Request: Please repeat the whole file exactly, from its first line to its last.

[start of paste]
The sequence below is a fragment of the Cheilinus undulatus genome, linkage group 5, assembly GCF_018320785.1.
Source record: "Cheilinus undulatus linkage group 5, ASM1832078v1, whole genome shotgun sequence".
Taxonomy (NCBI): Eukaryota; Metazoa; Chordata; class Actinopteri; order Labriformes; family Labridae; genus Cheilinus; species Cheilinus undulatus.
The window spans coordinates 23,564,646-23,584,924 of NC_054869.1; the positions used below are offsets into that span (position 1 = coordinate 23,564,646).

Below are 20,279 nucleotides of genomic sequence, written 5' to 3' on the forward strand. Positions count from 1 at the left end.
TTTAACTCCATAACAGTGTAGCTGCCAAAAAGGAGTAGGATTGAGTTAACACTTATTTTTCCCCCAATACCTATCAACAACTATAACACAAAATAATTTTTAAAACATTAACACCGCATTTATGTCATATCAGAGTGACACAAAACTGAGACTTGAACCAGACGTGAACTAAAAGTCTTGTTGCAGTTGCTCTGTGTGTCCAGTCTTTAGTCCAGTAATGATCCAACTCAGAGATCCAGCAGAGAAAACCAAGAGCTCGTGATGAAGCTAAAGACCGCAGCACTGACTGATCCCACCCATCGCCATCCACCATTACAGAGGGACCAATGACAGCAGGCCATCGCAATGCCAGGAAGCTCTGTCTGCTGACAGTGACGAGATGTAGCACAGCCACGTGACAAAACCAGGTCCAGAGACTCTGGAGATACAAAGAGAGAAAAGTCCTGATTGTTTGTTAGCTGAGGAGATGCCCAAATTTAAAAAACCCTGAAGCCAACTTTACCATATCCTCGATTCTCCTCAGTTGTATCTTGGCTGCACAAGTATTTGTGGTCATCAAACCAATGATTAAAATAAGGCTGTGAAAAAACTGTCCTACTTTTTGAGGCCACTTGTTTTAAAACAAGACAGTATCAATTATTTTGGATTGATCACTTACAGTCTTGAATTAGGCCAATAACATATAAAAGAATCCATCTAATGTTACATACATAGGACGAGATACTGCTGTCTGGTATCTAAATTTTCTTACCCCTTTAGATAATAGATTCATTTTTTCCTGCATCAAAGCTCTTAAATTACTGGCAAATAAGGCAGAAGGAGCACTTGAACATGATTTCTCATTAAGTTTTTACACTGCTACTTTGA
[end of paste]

The sequence below is a fragment of the Cheilinus undulatus genome, linkage group 5, assembly GCF_018320785.1.
Source record: "Cheilinus undulatus linkage group 5, ASM1832078v1, whole genome shotgun sequence".
Taxonomy (NCBI): Eukaryota; Metazoa; Chordata; class Actinopteri; order Labriformes; family Labridae; genus Cheilinus; species Cheilinus undulatus.
The window spans coordinates 23,564,646-23,584,924 of NC_054869.1; the positions used below are offsets into that span (position 1 = coordinate 23,564,646).

Below are 20,279 nucleotides of genomic sequence, written 5' to 3' on the forward strand. Positions count from 1 at the left end.
TTTAACTCCATAACAGTGTAGCTGCCAAAAAGGAGTAGGATTGAGTTAACACTTATTTTTCCCCCAATACCTATCAACAACTATAACACAAAATAATTTTTAAAACATTAACACCGCATTTATGTCATATCAGAGTGACACAAAACTGAGACTTGAACCAGACGTGAACTAAAAGTCTTGTTGCAGTTGCTCTGTGTGTCCAGTCTTTAGTCCAGTAATGATCCAACTCAGAGATCCAGCAGAGAAAACCAAGAGCTCGTGATGAAGCTAAAGACCGCAGCACTGACTGATCCCACCCATCGCCATCCACCATTACAGAGGGACCAATGACAGCAGGCCATCGCAATGCCAGGAAGCTCTGTCTGCTGACAGTGACGAGATGTAGCACAGCCACGTGACAAAACCAGGTCCAGAGACTCTGGAGATACAAAGAGAGAAAAGTCCTGATTGTTTGTTAGCTGAGGAGATGCCCAAATTTAAAAAACCCTGAAGCCAACTTTACCATATCCTCGATTCTCCTCAGTTGTATCTTGGCTGCACAAGTATTTGTGGTCATCAAACCAATGATTAAAATAAGGCTGTGAAAAAACTGTCCTACTTTTTGAGGCCACTTGTTTTAAAACAAGACAGTATCAATTATTTTGGATTGATCACTTACAGTCTTGAATTAGGCCAATAACATATAAAAGAATCCATCTAATGTTACATACATAGGACGAGATACTGCTGTCTGGTATCTAAATTTTCTTACCCCTTTAGATAATAGATTCATTTTTTCCTGCATCAAAGCTCTTAAATTACTGGCAAATAAGGCAGAAGGAGCACTTGAACATGATTTCTCATTAAGTTTTTACACTGCTACTTTGA